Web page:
• Winner of the 2016 Presidential Election

    @Ronald said:

    I think the forum should be renamed TDMOT (the Daily Ministry of Truth)

    Everybody seems to think the horror of 1984 was the oppression of Big Brother. To me, the really scary thing was the malleable nature of history and language that erode your sense of what is real. You start to question your own memories, and wonder if anyone else notices these things - but you can't talk about it without admitting thoughtcrime. Sanity begins to feel like insanity, and you almost want to believe it all to escape the cognitive dissonance of it all.

    Anyway, doubleplusgood book.



  • @Snooder said:

    What he means is that some of the variables involved in calculating the result to some date functions are not included in the function arguments. Which is an interesting artifact of SQL I've never really thought about. It's an unfortunate word choice though, considering that non-deterministic generally means that the result can never be predicted, not that the predictable result simply needs more information that isn't immediately obvious.

     

    Deterministic is a SQL keyword in many databases and it indicates that a scalar function will always return the same results if provided with the same parameters. This is an important keyword when building indexes, and since this thread is about using date functions in a database this is not an unfortunate choice of words. Somewhere between 1/3 and 1/2 of date functions in SQL are non-deterministic.

    If you use SQL Server, not understanding deterministic vs non-deterministic is not a big concern because the optimizer is safe and if you try to materialize (index) a view that contains non-deterministic functions, the database engine will not let you do it, no matter how hard you insist. But on Oracle if you mistakenly believe that a function is deterministic the database engine will gladly agree and you will get incorrect results once the index is populated. (see this interesting article).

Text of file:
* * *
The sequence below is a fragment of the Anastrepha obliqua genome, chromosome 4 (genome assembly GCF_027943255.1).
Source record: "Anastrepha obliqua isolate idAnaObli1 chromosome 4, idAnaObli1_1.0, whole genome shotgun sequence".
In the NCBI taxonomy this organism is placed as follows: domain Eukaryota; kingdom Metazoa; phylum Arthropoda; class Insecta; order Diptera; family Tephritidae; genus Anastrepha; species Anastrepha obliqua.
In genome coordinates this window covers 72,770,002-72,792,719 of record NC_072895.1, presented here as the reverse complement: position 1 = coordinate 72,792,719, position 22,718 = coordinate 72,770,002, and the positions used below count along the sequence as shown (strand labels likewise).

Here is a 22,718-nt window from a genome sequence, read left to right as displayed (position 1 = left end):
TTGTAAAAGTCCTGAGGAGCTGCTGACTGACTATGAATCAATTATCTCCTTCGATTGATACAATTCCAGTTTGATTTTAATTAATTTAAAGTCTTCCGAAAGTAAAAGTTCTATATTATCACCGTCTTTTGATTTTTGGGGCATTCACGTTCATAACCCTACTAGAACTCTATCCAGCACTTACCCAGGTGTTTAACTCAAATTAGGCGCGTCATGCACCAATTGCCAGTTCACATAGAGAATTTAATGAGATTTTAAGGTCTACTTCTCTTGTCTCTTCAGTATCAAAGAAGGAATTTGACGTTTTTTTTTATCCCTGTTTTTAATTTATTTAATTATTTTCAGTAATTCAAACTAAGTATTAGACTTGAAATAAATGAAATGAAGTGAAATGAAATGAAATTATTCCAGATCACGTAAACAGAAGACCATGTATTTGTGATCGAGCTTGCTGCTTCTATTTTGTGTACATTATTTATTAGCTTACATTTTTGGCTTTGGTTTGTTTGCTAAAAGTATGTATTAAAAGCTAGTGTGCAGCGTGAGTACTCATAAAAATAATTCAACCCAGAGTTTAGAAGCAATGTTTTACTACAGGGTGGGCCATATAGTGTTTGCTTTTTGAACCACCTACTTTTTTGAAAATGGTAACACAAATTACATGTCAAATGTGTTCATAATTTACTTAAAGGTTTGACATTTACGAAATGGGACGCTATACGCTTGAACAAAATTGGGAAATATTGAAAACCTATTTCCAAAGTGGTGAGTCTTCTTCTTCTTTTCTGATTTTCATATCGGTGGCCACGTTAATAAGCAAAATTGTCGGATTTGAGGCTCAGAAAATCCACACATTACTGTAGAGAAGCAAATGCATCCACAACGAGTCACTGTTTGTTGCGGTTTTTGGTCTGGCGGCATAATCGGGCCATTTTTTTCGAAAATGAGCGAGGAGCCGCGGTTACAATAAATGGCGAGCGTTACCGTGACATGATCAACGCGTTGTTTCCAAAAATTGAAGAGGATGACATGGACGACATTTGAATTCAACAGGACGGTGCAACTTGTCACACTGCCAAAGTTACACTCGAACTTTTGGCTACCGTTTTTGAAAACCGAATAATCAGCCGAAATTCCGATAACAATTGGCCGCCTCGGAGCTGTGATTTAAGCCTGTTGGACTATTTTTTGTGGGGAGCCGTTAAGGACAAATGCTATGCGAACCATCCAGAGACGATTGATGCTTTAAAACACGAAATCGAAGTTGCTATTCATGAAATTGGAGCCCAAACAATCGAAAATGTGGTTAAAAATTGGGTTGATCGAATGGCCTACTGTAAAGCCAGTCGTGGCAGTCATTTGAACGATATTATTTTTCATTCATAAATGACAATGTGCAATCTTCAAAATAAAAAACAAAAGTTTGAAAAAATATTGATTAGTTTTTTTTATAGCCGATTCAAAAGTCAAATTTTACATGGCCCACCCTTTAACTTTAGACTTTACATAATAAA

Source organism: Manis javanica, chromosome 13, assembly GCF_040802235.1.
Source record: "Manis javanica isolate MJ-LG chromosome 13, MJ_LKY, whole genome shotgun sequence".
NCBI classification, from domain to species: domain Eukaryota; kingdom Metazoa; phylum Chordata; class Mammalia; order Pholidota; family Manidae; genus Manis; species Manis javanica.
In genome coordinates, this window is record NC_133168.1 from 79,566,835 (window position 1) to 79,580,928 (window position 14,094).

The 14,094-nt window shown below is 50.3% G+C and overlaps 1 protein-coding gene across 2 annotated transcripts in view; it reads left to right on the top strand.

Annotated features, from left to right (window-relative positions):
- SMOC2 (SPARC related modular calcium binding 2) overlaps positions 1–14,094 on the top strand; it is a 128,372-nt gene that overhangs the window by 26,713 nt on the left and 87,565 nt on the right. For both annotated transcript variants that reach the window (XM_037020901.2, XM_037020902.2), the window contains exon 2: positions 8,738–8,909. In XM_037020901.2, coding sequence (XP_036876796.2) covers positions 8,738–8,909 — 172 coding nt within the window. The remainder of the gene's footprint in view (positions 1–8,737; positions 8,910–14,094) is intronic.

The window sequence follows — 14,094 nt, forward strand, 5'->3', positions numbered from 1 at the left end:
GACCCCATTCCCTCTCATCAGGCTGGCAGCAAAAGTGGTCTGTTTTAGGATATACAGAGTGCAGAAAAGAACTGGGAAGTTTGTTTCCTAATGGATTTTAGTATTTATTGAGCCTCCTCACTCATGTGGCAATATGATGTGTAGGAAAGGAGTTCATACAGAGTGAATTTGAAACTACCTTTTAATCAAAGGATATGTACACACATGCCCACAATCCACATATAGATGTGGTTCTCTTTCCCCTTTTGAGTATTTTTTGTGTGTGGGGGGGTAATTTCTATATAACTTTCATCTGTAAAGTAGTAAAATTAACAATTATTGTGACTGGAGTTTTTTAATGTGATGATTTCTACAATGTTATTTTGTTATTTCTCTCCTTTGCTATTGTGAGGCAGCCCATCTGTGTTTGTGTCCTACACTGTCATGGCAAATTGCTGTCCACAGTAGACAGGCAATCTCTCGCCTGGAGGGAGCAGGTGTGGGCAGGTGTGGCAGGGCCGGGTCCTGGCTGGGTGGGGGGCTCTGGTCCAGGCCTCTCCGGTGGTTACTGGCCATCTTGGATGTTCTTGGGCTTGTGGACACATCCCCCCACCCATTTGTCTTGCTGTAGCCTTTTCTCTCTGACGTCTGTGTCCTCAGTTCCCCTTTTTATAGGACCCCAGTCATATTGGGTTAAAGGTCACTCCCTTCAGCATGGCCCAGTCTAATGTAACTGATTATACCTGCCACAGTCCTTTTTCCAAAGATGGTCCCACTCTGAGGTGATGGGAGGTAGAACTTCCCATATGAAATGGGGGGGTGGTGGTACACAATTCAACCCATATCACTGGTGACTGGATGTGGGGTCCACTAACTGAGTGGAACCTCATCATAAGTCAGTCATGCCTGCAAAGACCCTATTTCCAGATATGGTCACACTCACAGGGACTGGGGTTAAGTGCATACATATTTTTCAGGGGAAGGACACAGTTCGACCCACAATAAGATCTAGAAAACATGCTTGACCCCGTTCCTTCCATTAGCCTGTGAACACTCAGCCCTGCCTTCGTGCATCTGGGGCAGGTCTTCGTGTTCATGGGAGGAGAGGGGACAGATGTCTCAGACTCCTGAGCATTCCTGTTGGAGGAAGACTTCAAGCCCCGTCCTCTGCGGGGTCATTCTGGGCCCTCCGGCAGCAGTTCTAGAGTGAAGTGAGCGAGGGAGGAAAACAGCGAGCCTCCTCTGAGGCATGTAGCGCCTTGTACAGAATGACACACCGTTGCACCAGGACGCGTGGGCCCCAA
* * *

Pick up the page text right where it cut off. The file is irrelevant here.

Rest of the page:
• @joe.edwards said:

    @Ronald said:
    I think the forum should be renamed TDMOT (the Daily Ministry of Truth)

    Everybody seems to think the horror of 1984 was the oppression of Big Brother. To me, the really scary thing was the malleable nature of history and language that erode your sense of what is real. You start to question your own memories, and wonder if anyone else notices these things - but you can't talk about it without admitting thoughtcrime. Sanity begins to feel like insanity, and you almost want to believe it all to escape the cognitive dissonance of it all.

    Anyway, doubleplusgood book.

    Did you see this (pro-republican) documentary? They give a pretty good example of how even recent history can be "tweaked": the fact that Sarah Palin never said that she could see Russia from her kitchen (it actually came from SNL). Yet if you go in the street and ask people they will swear she did say that.

    Well she's a tool but still.



  • @joe.edwards said:

    @Ben L. said:
    @joe.edwards said: